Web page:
One is majority leader of the Maine House of Representatives. Another is leading Maine Farm Bureau into the future. They are Maine wardens, federal wildlife officers and farmers. They install solar panels, work with wildlife, organize food banks based on the concept of vegetables for all and direct BikeMaine.

Unity College graduates are everywhere in Maine, and as products of the lauded – and growing – environmental college they are cultivators of sustainability wherever they end up.

More than a quarter of them – 28 percent of alumni according to a 2015 survey – stay in Maine.

Which is one of the reasons why Unity is the winner of this year’s Source Cultivator Award; as it turns 50 this year, the Waldo County school has never been more relevant or important to the future, whether nationally, internationally or here at home. As Ellen Sabina of Maine Farmland Trust said in her nomination, “Unity College contributes to a better Maine.”

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That starts at the campus in Unity, where students might live in America’s first certified passive house residence hall, TerraHaus, or a residence hall heated with wood pellets. How’s this for course work – why not compare the energy efficiency of the wood-pellet heated dorm with the otherwise identical one heated with oil? Their classroom might also be the livestock barn or the farm.

“We don’t just teach it,” said Unity President Dr. Melik Peter Khoury. Unity students have choices of 16 majors based on sustainability sciences, ranging from the ones you’d expect (Environmental Policy, Law and Society, Marine Biology) to the more surprising ones, like Adventure Therapy, and Adventure-Based Environmental Education. All of which take advantage of the school’s location. “We call Maine our classroom,” Khoury added.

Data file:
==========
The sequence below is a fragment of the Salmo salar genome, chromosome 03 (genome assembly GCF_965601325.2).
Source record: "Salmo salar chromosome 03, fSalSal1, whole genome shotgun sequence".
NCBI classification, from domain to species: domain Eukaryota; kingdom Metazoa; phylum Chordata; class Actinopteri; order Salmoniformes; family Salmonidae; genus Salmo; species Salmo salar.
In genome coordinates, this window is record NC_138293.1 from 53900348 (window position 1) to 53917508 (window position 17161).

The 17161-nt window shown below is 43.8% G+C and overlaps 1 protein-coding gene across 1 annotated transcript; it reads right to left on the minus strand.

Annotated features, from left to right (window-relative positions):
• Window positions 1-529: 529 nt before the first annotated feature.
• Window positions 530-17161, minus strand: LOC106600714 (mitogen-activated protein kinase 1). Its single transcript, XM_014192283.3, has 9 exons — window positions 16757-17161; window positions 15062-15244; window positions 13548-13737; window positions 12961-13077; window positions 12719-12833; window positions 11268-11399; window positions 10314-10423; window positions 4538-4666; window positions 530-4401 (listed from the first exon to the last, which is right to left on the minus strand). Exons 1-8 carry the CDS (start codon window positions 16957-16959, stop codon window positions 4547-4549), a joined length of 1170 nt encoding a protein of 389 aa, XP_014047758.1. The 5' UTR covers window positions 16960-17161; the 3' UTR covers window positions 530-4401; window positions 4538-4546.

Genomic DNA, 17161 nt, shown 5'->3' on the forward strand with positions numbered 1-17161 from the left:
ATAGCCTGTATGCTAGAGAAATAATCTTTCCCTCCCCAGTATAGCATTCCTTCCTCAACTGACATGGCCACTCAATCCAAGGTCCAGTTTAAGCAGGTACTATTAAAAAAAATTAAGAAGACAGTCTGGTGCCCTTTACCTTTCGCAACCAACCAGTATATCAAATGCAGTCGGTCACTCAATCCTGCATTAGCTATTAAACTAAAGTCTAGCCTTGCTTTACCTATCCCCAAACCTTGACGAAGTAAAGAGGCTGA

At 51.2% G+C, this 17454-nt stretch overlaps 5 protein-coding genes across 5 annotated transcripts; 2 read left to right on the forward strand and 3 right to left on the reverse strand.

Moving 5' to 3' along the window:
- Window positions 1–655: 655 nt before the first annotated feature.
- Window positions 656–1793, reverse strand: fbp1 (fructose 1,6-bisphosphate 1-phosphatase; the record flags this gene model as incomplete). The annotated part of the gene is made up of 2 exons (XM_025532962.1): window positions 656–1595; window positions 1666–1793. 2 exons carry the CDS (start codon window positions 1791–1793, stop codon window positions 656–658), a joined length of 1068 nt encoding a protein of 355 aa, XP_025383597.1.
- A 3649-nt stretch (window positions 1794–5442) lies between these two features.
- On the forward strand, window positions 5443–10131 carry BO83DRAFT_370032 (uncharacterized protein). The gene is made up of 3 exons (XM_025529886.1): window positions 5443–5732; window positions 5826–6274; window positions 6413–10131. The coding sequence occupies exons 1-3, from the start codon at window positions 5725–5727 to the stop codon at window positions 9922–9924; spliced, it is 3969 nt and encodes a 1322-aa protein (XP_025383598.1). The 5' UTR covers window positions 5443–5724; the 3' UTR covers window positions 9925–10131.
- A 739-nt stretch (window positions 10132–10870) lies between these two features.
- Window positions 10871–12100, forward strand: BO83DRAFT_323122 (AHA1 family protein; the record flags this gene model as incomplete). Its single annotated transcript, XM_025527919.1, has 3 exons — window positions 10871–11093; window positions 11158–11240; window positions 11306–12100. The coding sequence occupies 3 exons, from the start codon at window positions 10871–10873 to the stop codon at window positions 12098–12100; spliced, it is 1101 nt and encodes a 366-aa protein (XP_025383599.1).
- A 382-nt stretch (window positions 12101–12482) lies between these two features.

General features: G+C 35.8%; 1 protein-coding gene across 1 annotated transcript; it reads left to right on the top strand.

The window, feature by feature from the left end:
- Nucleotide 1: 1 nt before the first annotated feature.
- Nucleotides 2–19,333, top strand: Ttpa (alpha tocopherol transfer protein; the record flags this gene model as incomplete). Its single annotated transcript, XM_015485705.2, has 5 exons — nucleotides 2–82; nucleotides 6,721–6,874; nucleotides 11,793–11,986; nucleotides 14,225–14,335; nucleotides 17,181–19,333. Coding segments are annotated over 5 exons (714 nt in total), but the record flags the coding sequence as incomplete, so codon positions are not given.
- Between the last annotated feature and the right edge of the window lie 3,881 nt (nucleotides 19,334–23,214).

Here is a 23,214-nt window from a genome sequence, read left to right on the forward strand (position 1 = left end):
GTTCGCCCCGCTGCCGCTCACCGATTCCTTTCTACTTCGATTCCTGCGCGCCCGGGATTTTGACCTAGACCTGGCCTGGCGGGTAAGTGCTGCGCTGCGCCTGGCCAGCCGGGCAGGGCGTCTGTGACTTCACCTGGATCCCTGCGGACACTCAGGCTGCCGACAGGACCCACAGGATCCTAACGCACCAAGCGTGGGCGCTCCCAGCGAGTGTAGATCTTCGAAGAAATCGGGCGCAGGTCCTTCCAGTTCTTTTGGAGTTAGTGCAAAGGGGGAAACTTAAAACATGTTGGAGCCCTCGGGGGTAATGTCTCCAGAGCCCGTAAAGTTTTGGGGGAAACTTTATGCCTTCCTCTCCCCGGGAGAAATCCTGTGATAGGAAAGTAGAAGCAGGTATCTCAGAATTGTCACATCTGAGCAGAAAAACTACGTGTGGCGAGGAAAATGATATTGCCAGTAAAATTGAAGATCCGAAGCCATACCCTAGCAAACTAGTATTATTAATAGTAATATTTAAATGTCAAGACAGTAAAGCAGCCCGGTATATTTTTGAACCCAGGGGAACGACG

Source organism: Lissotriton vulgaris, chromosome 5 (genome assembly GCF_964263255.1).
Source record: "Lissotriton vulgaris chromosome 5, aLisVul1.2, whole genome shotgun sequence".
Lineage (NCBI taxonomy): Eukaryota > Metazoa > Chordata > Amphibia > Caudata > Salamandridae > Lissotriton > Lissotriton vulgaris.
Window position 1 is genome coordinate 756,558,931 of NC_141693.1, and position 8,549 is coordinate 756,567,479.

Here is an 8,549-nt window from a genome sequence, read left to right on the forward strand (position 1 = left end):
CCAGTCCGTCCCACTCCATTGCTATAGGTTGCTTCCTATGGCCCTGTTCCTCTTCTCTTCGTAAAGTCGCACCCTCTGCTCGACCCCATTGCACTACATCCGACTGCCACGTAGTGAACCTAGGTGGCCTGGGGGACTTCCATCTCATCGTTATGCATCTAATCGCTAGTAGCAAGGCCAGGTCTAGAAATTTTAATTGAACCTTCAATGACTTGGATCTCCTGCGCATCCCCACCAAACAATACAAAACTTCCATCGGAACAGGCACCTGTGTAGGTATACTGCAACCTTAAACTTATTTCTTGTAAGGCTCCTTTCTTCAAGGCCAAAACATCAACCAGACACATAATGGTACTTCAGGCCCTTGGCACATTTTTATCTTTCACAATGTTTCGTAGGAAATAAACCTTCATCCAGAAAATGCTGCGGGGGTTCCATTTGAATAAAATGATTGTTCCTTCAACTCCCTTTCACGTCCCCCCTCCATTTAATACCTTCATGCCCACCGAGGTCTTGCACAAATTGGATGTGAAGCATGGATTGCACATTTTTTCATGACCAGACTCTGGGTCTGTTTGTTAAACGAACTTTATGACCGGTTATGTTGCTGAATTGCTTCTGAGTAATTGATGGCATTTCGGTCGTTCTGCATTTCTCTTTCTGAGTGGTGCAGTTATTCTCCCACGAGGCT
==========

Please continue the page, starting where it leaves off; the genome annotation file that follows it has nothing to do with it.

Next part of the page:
As sustainability has become a hot topic, interest from prospective students has soared. Applications for admission to Unity increased 138 percent since 2012, from 477 to 1,133 in 2015, and correspondingly, the size of the student body has gone up. In the fall of 2015, there were 665 students enrolled. Khoury said the college will continue to grow, but only to a little over 700. Unity has also been approved to offer graduate programs for the first time.

Chief Sustainability Officer Jennifer deHart said it’s been her experience that sustainability directors fall under facilities or student affairs. At Unity, she reports directly to Khoury. That’s because Unity’s focus isn’t just on green buildings or feeding local foods to the student body (although it does; 27 percent of the dining hall food is locally sourced). Sustainability is the cornerstone and always has been. Also key? Emphasizing the economy and commerce as key components of the whole sustainability education.

“In order to ask questions about the snarly situations we are facing in this world, you need to know a thing or two about finances and the economy,” deHart said. “We are looking to be able to cultivate experts and higher level leaders.”

Khoury says he’d like Unity to help change the way outsiders view Maine.

“I don’t want Maine to be only known as Vacationland,” Khoury said. “What is stopping Maine from becoming Educationland?”


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